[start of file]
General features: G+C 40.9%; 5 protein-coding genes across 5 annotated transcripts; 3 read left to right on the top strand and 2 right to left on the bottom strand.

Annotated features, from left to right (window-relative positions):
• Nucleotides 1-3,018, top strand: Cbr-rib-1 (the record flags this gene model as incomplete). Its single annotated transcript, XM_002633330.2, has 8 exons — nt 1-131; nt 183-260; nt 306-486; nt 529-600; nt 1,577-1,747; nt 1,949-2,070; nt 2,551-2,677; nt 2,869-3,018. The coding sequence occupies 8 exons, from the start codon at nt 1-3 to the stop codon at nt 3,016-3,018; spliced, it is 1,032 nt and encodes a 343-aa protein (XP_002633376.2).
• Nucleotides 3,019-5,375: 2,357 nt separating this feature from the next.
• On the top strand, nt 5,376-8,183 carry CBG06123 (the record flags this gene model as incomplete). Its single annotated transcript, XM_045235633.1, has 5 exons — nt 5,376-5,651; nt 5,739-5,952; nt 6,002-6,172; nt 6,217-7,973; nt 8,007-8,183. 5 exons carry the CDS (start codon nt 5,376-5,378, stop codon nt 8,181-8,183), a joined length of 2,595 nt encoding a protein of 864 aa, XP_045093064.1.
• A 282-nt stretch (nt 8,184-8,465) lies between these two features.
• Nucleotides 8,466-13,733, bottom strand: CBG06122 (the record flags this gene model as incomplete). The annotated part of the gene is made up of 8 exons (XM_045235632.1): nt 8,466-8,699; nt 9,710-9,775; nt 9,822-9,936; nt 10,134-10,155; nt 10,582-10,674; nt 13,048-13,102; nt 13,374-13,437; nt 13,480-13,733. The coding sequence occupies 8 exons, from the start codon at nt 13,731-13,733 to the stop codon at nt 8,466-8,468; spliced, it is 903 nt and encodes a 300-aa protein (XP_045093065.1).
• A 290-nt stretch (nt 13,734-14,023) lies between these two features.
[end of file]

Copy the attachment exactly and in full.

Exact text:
General features: G+C 40.9%; 5 protein-coding genes across 5 annotated transcripts; 3 read left to right on the top strand and 2 right to left on the bottom strand.

Annotated features, from left to right (window-relative positions):
• Nucleotides 1-3,018, top strand: Cbr-rib-1 (the record flags this gene model as incomplete). Its single annotated transcript, XM_002633330.2, has 8 exons — nt 1-131; nt 183-260; nt 306-486; nt 529-600; nt 1,577-1,747; nt 1,949-2,070; nt 2,551-2,677; nt 2,869-3,018. The coding sequence occupies 8 exons, from the start codon at nt 1-3 to the stop codon at nt 3,016-3,018; spliced, it is 1,032 nt and encodes a 343-aa protein (XP_002633376.2).
• Nucleotides 3,019-5,375: 2,357 nt separating this feature from the next.
• On the top strand, nt 5,376-8,183 carry CBG06123 (the record flags this gene model as incomplete). Its single annotated transcript, XM_045235633.1, has 5 exons — nt 5,376-5,651; nt 5,739-5,952; nt 6,002-6,172; nt 6,217-7,973; nt 8,007-8,183. 5 exons carry the CDS (start codon nt 5,376-5,378, stop codon nt 8,181-8,183), a joined length of 2,595 nt encoding a protein of 864 aa, XP_045093064.1.
• A 282-nt stretch (nt 8,184-8,465) lies between these two features.
• Nucleotides 8,466-13,733, bottom strand: CBG06122 (the record flags this gene model as incomplete). The annotated part of the gene is made up of 8 exons (XM_045235632.1): nt 8,466-8,699; nt 9,710-9,775; nt 9,822-9,936; nt 10,134-10,155; nt 10,582-10,674; nt 13,048-13,102; nt 13,374-13,437; nt 13,480-13,733. The coding sequence occupies 8 exons, from the start codon at nt 13,731-13,733 to the stop codon at nt 8,466-8,468; spliced, it is 903 nt and encodes a 300-aa protein (XP_045093065.1).
• A 290-nt stretch (nt 13,734-14,023) lies between these two features.